Man climbs down off USCG water tower

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The USCG Training Center is shown beyond a CMPD police car on Pennsylvania Avenue. The USCG Training Center is shown beyond a CMPD police car on Pennsylvania Avenue. CAPE MAY — After nearly 14 hours, an active duty Coast Guard member climbed down from the 165-foot water tower at the U.S. Coast Guard Training Center-Cape May (TRACEN).

TRACEN Public Information Officer Lt. Kate McHenry said the man climbed the tower just after noon on Thursday, June 5, and climbed down about 2 a.m. Friday.

McHenry said negotiators from the Cape May County Prosecutors Office talked to the man throughout the day. Finally, around 2 a.m., the Coast Guard Fire Department passed a harness to the man and assisted him in safely climbing down from water tower.

Around 3 p.m., Thursday, McHenry briefed the press on the situation, saying the individual “climbed up the water tower without authorization” and said the Coast Guard was hopeful for a positive resolution to the matter. McHenry said the Coast Guard knew the identity of the man, but they were not releasing any information on him.

The man appeared and disappeared from view as he walked around the water tank on a platform approximately 130 feet up. The man first appeared to be agitated as he spoke to someone on a cell phone. McHenry said he was not speaking to Coast Guard personnel, who attempted to talk to him with a megaphone. Officials could be heard addressing the man as “Mike,” asking him sit up when he laid down on the platform.

At one point the man waved and gestured to someone on the ground. He was seen alternately pacing and resting against the railing on the platform. On at least one occasion the man sat on the middle rail with his legs outside the railing, and at one point he stood with his entire body outside the safety of the railing.

The man appeared to have a notebook, and at times would tear out a sheet of paper and drop it to the ground.

In the meantime, no attempt was made by anyone to climb the tower and reach the man due to concerns for his safety. Officials waited until the man indicated he was ready to come down. However, at one point the man requested some items, which McHenry said were provided to him using a rope system.

On Thursday, outside agencies were not called in for at least an hour and a half as Coast Guard officials, including medical personnel and a psychiatrist attempted to talk the man down. Cape May Police arrived just past 1:30 p.m., Thursday, and secured the area outside the base, turning back visitors, including Coast Guard members going to the base for non-essential activities. Personnel critical to the training mission were allowed on the base.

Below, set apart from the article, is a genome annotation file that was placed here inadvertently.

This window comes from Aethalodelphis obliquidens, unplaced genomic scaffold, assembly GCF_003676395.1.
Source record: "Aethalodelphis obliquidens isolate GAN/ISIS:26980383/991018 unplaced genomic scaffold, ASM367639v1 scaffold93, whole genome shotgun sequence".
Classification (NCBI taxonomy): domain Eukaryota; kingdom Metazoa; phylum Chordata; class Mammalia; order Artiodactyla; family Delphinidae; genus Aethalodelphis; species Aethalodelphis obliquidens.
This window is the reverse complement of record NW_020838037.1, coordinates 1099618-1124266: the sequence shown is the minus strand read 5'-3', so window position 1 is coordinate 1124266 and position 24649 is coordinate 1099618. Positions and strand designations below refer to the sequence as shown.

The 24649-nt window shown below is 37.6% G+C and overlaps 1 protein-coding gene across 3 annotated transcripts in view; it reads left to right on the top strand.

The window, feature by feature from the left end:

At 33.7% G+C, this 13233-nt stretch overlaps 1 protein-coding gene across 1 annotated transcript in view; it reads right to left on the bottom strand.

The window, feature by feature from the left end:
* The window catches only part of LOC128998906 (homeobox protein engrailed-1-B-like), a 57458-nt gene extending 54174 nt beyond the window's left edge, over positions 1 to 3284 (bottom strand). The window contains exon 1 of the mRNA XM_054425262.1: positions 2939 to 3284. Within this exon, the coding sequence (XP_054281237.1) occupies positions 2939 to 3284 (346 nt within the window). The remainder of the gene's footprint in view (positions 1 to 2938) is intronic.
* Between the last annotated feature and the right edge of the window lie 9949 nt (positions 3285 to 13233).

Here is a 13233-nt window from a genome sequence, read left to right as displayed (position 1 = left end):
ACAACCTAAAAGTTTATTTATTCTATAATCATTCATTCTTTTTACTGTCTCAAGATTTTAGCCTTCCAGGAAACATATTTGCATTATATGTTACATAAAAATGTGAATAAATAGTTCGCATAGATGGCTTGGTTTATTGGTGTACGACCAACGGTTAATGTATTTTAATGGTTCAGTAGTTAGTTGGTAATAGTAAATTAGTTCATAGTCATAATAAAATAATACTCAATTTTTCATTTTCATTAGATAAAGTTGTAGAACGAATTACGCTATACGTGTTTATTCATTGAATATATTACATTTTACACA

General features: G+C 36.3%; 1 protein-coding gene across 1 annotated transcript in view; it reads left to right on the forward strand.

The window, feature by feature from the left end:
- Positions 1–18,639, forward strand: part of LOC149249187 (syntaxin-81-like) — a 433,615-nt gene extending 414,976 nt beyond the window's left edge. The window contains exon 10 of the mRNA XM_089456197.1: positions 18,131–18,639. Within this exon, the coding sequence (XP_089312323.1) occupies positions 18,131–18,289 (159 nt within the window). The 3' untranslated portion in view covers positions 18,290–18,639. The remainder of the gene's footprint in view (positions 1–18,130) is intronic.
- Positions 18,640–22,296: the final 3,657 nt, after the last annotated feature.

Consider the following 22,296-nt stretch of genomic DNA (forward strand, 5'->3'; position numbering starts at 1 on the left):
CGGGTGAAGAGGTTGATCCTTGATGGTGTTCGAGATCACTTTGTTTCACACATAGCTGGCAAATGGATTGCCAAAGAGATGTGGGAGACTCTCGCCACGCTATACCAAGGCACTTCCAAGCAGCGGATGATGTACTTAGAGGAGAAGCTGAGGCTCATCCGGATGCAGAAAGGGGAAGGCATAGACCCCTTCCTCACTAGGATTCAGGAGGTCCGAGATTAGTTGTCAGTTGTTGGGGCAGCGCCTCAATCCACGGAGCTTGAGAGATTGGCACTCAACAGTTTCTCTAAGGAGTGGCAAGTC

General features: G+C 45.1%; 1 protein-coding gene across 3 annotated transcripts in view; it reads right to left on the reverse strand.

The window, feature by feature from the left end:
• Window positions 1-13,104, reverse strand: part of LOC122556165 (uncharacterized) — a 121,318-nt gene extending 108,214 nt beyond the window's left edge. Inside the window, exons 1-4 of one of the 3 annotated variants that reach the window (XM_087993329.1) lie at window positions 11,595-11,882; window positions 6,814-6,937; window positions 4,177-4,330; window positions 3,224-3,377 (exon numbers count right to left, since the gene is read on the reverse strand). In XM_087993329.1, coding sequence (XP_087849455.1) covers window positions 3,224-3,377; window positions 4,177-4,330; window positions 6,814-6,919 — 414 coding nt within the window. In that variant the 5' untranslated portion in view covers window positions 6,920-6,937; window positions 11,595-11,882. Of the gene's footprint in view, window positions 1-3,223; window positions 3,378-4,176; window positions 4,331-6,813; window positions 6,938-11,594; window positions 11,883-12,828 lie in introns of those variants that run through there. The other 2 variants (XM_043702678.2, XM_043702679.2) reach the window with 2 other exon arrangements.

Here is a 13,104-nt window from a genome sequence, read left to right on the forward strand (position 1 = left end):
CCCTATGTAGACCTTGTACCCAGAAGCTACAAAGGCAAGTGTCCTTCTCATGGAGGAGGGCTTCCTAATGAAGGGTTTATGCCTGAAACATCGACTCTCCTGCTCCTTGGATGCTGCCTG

Other agencies soon arrived, including the Cape May County Prosecutor’s Office, which sent its Office of Emergency Management command vehicle and a Crime Scene Investigation vehicle, the Cape May County Sheriff’s Department and SWAT team. Lower Township Police and Wildwood Police also responded. The Cape May Fire/Rescue Department sent a ladder truck and an ambulance.

The Coast Guard Police Department and Coast Guard Fire Department were on the scene inside the base throughout the incident.

After five or six hours, some agency vehicles were seen leaving the area.

As of June 2, TRACEN had 427 recruits in training on the base, which continued despite the incident. Recruit graduation took place Friday on the base as scheduled.

There are about 2,000 people in the base workforce, which in addition to TRACEN includes a small boat station, aids to navigation, the fire department and a VA medial facility. There is also a base exchange and dining facility used by all personnel.

TRACEN commanding officer Capt. Todd Prestidge commented on the incident, saying, “We are so grateful the situation was able to be resolved safely. Our thoughts and prayers are with the member and his family during this difficult time. I am very proud of the response from my crew and the local Coast Guard family, and appreciate the support and partnership from local agencies. Cape May County truly is a Coast Guard Community.”


 

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